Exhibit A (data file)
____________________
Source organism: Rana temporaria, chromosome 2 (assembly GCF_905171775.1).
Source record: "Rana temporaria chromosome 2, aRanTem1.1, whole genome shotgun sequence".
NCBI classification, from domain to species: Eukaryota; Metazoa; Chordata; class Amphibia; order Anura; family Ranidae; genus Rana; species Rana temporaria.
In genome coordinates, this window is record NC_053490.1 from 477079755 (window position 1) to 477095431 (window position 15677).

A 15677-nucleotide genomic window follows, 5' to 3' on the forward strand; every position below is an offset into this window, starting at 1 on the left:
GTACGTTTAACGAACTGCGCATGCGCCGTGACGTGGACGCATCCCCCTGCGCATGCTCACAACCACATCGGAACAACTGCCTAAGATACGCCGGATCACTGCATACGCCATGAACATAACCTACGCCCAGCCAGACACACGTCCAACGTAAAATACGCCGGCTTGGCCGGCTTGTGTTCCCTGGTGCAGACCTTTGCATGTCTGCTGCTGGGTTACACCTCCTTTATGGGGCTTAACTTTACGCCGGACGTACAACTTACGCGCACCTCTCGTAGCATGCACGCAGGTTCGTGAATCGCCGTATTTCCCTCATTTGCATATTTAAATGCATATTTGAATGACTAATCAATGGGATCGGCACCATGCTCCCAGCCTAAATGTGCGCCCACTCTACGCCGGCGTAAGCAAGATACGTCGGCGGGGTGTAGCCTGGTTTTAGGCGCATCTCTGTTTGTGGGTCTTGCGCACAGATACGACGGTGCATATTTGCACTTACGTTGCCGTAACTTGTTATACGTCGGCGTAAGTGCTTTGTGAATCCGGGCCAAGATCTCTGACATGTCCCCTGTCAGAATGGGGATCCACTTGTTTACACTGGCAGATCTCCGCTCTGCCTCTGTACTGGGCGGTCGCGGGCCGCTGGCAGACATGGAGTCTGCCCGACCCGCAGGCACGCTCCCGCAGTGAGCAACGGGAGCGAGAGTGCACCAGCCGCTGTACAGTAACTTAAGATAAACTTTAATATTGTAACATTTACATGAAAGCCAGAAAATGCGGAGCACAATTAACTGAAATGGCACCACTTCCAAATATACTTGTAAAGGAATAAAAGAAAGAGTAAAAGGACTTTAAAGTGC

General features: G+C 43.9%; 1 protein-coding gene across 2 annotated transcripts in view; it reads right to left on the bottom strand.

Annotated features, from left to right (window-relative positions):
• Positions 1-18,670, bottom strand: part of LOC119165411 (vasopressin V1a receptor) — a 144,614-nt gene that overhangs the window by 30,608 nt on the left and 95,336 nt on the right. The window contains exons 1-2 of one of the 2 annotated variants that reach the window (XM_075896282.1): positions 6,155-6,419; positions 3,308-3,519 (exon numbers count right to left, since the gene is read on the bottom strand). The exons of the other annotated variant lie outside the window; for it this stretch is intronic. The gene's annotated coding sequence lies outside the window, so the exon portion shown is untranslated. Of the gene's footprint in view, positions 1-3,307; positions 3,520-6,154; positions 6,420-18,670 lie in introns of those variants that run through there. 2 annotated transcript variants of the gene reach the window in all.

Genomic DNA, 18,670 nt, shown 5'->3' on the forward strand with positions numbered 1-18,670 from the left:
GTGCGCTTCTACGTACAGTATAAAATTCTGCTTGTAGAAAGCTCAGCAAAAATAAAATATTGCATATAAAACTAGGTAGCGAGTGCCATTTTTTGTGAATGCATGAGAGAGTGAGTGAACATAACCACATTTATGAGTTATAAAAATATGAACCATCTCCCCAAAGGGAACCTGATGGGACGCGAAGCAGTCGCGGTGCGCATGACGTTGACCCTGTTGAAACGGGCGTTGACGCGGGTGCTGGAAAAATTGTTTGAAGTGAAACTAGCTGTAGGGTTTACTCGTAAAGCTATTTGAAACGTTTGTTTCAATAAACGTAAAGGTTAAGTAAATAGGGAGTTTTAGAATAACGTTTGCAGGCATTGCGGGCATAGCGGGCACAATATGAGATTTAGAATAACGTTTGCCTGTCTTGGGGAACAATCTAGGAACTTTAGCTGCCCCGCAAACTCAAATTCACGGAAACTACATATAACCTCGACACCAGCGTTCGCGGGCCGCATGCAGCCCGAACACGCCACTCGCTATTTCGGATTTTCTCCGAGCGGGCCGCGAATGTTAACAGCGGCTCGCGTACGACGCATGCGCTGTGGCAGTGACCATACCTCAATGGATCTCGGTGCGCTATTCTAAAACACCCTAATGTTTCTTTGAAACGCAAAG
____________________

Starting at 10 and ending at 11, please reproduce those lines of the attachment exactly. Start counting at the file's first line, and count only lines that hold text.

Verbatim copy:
Genomic DNA, 18,670 nt, shown 5'->3' on the forward strand with positions numbered 1-18,670 from the left:
GTGCGCTTCTACGTACAGTATAAAATTCTGCTTGTAGAAAGCTCAGCAAAAATAAAATATTGCATATAAAACTAGGTAGCGAGTGCCATTTTTTGTGAATGCATGAGAGAGTGAGTGAACATAACCACATTTATGAGTTATAAAAATATGAACCATCTCCCCAAAGGGAACCTGATGGGACGCGAAGCAGTCGCGGTGCGCATGACGTTGACCCTGTTGAAACGGGCGTTGACGCGGGTGCTGGAAAAATTGTTTGAAGTGAAACTAGCTGTAGGGTTTACTCGTAAAGCTATTTGAAACGTTTGTTTCAATAAACGTAAAGGTTAAGTAAATAGGGAGTTTTAGAATAACGTTTGCAGGCATTGCGGGCATAGCGGGCACAATATGAGATTTAGAATAACGTTTGCCTGTCTTGGGGAACAATCTAGGAACTTTAGCTGCCCCGCAAACTCAAATTCACGGAAACTACATATAACCTCGACACCAGCGTTCGCGGGCCGCATGCAGCCCGAACACGCCACTCGCTATTTCGGATTTTCTCCGAGCGGGCCGCGAATGTTAACAGCGGCTCGCGTACGACGCATGCGCTGTGGCAGTGACCATACCTCAATGGATCTCGGTGCGCTATTCTAAAACACCCTAATGTTTCTTTGAAACGCAAAG